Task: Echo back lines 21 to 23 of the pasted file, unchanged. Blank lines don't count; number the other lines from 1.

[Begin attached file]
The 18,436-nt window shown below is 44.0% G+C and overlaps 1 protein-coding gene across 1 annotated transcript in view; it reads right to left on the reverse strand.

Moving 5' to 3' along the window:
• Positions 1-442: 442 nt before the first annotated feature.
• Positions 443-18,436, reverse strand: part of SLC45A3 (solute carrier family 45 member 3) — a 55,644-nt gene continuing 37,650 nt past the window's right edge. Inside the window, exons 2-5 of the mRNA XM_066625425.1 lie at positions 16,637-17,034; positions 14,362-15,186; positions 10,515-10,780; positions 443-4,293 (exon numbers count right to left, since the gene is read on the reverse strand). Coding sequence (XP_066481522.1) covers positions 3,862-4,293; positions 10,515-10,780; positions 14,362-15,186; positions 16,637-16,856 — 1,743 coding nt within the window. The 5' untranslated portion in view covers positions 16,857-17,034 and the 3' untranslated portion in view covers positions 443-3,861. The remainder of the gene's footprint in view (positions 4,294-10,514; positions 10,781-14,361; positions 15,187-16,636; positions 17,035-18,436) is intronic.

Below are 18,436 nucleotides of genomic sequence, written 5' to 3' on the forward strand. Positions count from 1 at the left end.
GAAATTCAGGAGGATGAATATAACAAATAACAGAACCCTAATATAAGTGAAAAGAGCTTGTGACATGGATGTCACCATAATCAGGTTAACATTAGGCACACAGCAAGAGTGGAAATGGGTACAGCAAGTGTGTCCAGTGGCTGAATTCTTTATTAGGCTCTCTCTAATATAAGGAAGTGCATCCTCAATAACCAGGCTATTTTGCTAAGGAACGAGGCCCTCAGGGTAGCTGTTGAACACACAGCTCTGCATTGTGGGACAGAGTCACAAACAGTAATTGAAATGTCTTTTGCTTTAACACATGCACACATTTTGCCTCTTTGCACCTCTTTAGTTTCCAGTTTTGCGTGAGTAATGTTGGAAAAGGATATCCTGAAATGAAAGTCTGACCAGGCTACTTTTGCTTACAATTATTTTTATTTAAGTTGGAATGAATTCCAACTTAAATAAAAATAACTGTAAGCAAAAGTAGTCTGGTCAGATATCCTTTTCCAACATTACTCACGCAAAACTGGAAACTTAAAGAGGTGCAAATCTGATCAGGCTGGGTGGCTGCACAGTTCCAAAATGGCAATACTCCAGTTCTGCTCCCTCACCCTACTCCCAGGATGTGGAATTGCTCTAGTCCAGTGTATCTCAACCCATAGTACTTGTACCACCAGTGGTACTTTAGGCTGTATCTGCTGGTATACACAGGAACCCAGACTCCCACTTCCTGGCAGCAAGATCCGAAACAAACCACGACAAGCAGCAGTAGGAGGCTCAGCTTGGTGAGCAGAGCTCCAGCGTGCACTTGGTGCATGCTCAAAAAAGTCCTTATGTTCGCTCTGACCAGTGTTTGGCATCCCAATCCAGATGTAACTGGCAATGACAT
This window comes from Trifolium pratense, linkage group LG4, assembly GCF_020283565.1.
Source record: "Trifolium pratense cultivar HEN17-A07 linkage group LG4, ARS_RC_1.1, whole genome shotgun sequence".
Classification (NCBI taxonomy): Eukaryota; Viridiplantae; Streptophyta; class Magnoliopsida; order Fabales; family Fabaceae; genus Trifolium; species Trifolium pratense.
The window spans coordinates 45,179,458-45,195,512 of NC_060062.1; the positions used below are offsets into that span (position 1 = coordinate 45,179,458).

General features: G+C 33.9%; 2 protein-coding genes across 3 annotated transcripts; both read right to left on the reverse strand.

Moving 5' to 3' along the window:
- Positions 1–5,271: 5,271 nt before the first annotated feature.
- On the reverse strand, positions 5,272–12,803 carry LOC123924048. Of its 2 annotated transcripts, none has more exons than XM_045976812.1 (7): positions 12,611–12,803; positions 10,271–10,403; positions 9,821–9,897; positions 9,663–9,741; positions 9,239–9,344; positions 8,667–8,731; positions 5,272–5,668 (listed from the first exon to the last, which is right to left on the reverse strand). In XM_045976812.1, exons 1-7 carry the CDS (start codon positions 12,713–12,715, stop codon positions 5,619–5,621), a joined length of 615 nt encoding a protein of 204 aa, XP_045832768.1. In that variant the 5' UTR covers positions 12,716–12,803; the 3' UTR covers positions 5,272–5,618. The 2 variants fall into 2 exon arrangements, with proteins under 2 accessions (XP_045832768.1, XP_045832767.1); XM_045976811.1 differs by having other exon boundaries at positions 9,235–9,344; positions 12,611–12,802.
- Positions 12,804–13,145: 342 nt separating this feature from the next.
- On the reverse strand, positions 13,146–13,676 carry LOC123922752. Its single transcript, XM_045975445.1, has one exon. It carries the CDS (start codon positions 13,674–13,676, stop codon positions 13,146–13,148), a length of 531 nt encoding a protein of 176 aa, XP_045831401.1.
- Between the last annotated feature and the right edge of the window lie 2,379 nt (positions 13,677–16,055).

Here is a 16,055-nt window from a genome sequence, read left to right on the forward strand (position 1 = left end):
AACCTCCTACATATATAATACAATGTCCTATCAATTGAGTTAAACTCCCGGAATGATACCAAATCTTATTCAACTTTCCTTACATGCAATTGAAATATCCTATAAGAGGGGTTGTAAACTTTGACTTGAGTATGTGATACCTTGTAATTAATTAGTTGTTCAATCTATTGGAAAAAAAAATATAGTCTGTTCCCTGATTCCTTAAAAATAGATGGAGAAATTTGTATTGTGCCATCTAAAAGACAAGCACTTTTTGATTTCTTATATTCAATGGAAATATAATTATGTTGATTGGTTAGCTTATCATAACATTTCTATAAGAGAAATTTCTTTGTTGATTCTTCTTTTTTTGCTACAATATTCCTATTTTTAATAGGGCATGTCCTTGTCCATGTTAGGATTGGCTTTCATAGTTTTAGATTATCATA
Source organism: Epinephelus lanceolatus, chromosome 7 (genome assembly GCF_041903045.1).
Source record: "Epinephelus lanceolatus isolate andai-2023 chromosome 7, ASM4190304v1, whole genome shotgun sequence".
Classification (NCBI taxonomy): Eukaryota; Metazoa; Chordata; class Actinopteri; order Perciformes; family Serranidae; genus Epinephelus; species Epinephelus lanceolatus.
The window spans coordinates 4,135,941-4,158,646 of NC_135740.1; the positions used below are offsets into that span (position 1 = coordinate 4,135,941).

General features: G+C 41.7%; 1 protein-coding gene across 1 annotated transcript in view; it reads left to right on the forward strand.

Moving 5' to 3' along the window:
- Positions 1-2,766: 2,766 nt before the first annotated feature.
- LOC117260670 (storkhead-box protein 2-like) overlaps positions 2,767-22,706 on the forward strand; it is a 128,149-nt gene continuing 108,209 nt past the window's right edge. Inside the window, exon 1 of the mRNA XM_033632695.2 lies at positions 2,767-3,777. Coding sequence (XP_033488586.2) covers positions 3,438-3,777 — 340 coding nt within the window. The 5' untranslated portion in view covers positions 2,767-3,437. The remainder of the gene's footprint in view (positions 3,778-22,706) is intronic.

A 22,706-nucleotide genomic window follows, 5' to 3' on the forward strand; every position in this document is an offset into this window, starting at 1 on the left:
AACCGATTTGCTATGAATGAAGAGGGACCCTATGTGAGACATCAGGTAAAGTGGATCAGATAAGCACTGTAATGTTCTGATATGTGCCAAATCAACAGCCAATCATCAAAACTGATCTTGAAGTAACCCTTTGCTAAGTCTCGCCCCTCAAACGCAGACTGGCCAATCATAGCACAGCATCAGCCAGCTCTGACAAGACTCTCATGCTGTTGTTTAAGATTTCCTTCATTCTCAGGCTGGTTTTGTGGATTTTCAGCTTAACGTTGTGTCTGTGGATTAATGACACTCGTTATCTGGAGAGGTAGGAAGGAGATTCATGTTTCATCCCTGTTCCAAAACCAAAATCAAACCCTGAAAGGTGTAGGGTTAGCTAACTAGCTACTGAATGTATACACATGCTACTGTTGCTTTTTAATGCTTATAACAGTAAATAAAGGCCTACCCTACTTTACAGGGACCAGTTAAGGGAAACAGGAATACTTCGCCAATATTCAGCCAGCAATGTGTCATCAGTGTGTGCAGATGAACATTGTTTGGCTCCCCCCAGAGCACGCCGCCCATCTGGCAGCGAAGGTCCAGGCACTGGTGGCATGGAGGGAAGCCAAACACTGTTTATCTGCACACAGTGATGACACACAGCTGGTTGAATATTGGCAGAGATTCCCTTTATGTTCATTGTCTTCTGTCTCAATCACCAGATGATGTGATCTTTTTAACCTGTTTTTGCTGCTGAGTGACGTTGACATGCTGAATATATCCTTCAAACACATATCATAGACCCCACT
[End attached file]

Source record: "Epinephelus lanceolatus isolate andai-2023 chromosome 7, ASM4190304v1, whole genome shotgun sequence".
Classification (NCBI taxonomy): Eukaryota; Metazoa; Chordata; class Actinopteri; order Perciformes; family Serranidae; genus Epinephelus; species Epinephelus lanceolatus.
The window spans coordinates 4,135,941-4,158,646 of NC_135740.1; the positions used below are offsets into that span (position 1 = coordinate 4,135,941).